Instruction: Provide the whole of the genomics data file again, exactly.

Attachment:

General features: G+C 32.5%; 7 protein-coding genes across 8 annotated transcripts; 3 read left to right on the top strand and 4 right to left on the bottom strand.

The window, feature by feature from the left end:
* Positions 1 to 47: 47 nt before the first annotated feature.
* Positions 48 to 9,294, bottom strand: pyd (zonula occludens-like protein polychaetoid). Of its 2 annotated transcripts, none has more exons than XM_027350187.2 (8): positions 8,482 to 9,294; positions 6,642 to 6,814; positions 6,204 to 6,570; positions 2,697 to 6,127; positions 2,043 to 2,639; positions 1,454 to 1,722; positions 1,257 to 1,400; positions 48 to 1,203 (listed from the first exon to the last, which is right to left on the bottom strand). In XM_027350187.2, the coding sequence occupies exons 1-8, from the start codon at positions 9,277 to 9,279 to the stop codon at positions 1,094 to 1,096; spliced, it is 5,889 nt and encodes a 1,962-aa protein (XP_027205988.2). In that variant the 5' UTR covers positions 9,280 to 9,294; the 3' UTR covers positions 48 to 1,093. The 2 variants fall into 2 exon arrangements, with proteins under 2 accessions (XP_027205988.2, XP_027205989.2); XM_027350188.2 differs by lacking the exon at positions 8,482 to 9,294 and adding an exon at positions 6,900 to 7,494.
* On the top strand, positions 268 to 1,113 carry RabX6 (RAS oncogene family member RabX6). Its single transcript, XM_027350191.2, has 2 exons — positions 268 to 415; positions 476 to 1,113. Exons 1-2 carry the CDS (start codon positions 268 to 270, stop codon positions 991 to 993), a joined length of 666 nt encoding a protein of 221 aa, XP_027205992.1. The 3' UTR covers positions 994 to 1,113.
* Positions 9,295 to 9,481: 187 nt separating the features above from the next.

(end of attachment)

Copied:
General features: G+C 32.5%; 7 protein-coding genes across 8 annotated transcripts; 3 read left to right on the top strand and 4 right to left on the bottom strand.

The window, feature by feature from the left end:
* Positions 1 to 47: 47 nt before the first annotated feature.
* Positions 48 to 9,294, bottom strand: pyd (zonula occludens-like protein polychaetoid). Of its 2 annotated transcripts, none has more exons than XM_027350187.2 (8): positions 8,482 to 9,294; positions 6,642 to 6,814; positions 6,204 to 6,570; positions 2,697 to 6,127; positions 2,043 to 2,639; positions 1,454 to 1,722; positions 1,257 to 1,400; positions 48 to 1,203 (listed from the first exon to the last, which is right to left on the bottom strand). In XM_027350187.2, the coding sequence occupies exons 1-8, from the start codon at positions 9,277 to 9,279 to the stop codon at positions 1,094 to 1,096; spliced, it is 5,889 nt and encodes a 1,962-aa protein (XP_027205988.2). In that variant the 5' UTR covers positions 9,280 to 9,294; the 3' UTR covers positions 48 to 1,093. The 2 variants fall into 2 exon arrangements, with proteins under 2 accessions (XP_027205988.2, XP_027205989.2); XM_027350188.2 differs by lacking the exon at positions 8,482 to 9,294 and adding an exon at positions 6,900 to 7,494.
* On the top strand, positions 268 to 1,113 carry RabX6 (RAS oncogene family member RabX6). Its single transcript, XM_027350191.2, has 2 exons — positions 268 to 415; positions 476 to 1,113. Exons 1-2 carry the CDS (start codon positions 268 to 270, stop codon positions 991 to 993), a joined length of 666 nt encoding a protein of 221 aa, XP_027205992.1. The 3' UTR covers positions 994 to 1,113.
* Positions 9,295 to 9,481: 187 nt separating the features above from the next.